In fact, raw meat will probably calm your dogs because it’s their natural heritage being carnivores by choice, and omnivores by necessity! You don’t agree? Well why not try the tongue-tip- test … go ahead and offer him a juicy steak and a plate of lentils and see which he chooses.

The ‘Vicious’ story probably originated from a hungry dog’s response to having his bone taken away … it works in much the same way as a mugger trying to steal your gold watch! The more gold watches you own, the less you’ll fight to get it back – in the same way, the more bones Rover gets, the less valuable they will seem to him.


Bones are your salvation, especially for destructive puppies!

Please remember under no circumstances should cooked bones be given to dogs or cats because they could prove fatal.

The winter is fast approaching and it’s never the fanciest season for pets, at least for dogs. As temperatures dip below 40 F, some dogs cannot just put up.

As an avid pet keeper, I have strived to make sure that my 3-year-old Christie is not stunned by the winter dip.

Christie is not your hardcore gal in the chills. She practically pulls into shivers and she cannot just take it. After all, her coat isn’t that overly-furred.

I learned how super important covering the dog’s belly was when I visited the Vet. He recommended a list of substantial waterproof coats that could cover the chest, back and the belly.

In my research, my top pick Hurtta Pet Collection Summit Parka is not only a high-quality product but also comes in a variety of sizes to accommodate many dogs.

These dog coats are resistant to water and keep the dog warm and dry even in cold weather. In this guide, I explore the different kinds of coats for insulation that will help your canine put up with the Winter Fall and still come out sound and safe in the end.

This is Why Your Dog Needs a Waterproof Dog Coat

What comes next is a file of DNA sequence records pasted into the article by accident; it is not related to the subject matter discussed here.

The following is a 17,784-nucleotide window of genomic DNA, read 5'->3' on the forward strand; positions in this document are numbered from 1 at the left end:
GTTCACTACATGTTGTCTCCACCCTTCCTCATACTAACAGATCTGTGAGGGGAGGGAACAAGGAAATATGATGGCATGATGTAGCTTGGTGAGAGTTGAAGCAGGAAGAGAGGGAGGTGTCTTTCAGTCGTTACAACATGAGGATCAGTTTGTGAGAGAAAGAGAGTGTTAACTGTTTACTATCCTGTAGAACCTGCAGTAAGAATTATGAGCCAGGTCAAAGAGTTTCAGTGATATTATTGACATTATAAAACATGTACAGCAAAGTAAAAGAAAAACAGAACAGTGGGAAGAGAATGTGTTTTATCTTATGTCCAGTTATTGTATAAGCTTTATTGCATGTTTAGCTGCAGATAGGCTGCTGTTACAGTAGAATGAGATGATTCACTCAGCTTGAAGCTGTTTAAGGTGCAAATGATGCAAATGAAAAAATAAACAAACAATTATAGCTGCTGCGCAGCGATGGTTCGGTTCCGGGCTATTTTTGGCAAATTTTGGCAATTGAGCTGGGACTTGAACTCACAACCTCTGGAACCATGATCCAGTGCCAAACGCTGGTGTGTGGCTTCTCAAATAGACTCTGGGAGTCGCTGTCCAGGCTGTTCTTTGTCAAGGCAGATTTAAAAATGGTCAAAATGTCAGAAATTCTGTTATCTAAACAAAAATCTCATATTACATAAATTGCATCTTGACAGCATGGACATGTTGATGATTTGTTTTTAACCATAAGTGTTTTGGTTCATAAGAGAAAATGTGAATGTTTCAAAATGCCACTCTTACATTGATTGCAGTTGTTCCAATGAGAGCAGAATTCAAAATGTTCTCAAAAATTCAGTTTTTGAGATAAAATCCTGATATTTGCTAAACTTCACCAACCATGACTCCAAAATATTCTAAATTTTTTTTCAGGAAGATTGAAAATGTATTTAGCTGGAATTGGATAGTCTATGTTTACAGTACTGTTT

Dog apparel for winter is no doubt a necessity for any serious pet lover. I know many pet owners are aware of the importance of these wears in cold weather.

The waterproof dog coats that cover belly are going to supply warmth and dryness for your shorter-haired dog so that he’s perfectly sound in both mental and physical health during winter.

With mercury plummeting fast down the tube, even a splash of snow on your dog’s underside or chest can be damaging if it happens consistently. So, with a waterproof dog coat, this additional insulation can be worth a consideration.

Neck-to-tail protection provided by the coats and jackets is vital when your pet buddy is venturing outside with you most of the time. You want to make sure that his body is not getting wetted all over.

With a snug fit of the coat, your canine companion is definitely comfortable. Most of these apparels are crafted not to be tight or interfere with the comfort of your pet.

The other great thing is that you will have a stress-free ride through the cold. There’s nothing that hurts more when your little buddy is not at ease. However, your fears will be definitely eliminated so that you are at peace.

The coats are going to be a key essential for your poodles when you shave them. And in such condition, yet in icy winter days and nights, you know that these apparels are going to be the perfect real-time investment.